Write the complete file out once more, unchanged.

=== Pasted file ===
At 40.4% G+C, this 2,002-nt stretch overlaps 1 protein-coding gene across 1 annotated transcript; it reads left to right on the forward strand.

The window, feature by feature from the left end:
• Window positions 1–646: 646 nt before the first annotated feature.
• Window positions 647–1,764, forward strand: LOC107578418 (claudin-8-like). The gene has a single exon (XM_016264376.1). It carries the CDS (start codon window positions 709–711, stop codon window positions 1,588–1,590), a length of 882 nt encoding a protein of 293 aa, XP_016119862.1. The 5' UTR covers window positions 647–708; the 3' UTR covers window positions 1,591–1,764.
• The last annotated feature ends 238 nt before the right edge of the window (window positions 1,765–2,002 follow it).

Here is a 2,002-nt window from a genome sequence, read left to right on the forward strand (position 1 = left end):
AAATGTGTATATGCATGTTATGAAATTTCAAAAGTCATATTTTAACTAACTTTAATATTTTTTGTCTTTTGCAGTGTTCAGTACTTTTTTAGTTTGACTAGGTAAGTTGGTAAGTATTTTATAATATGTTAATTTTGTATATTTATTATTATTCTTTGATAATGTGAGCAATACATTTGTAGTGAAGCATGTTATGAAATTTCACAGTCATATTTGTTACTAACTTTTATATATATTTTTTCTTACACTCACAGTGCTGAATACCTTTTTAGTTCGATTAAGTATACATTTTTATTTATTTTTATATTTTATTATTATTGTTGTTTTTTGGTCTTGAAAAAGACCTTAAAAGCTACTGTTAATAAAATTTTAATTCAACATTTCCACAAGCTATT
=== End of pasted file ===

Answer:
At 40.4% G+C, this 2,002-nt stretch overlaps 1 protein-coding gene across 1 annotated transcript; it reads left to right on the forward strand.

The window, feature by feature from the left end:
• Window positions 1–646: 646 nt before the first annotated feature.
• Window positions 647–1,764, forward strand: LOC107578418 (claudin-8-like). The gene has a single exon (XM_016264376.1). It carries the CDS (start codon window positions 709–711, stop codon window positions 1,588–1,590), a length of 882 nt encoding a protein of 293 aa, XP_016119862.1. The 5' UTR covers window positions 647–708; the 3' UTR covers window positions 1,591–1,764.
• The last annotated feature ends 238 nt before the right edge of the window (window positions 1,765–2,002 follow it).

Here is a 2,002-nt window from a genome sequence, read left to right on the forward strand (position 1 = left end):
AAATGTGTATATGCATGTTATGAAATTTCAAAAGTCATATTTTAACTAACTTTAATATTTTTTGTCTTTTGCAGTGTTCAGTACTTTTTTAGTTTGACTAGGTAAGTTGGTAAGTATTTTATAATATGTTAATTTTGTATATTTATTATTATTCTTTGATAATGTGAGCAATACATTTGTAGTGAAGCATGTTATGAAATTTCACAGTCATATTTGTTACTAACTTTTATATATATTTTTTCTTACACTCACAGTGCTGAATACCTTTTTAGTTCGATTAAGTATACATTTTTATTTATTTTTATATTTTATTATTATTGTTGTTTTTTGGTCTTGAAAAAGACCTTAAAAGCTACTGTTAATAAAATTTTAATTCAACATTTCCACAAGCTATT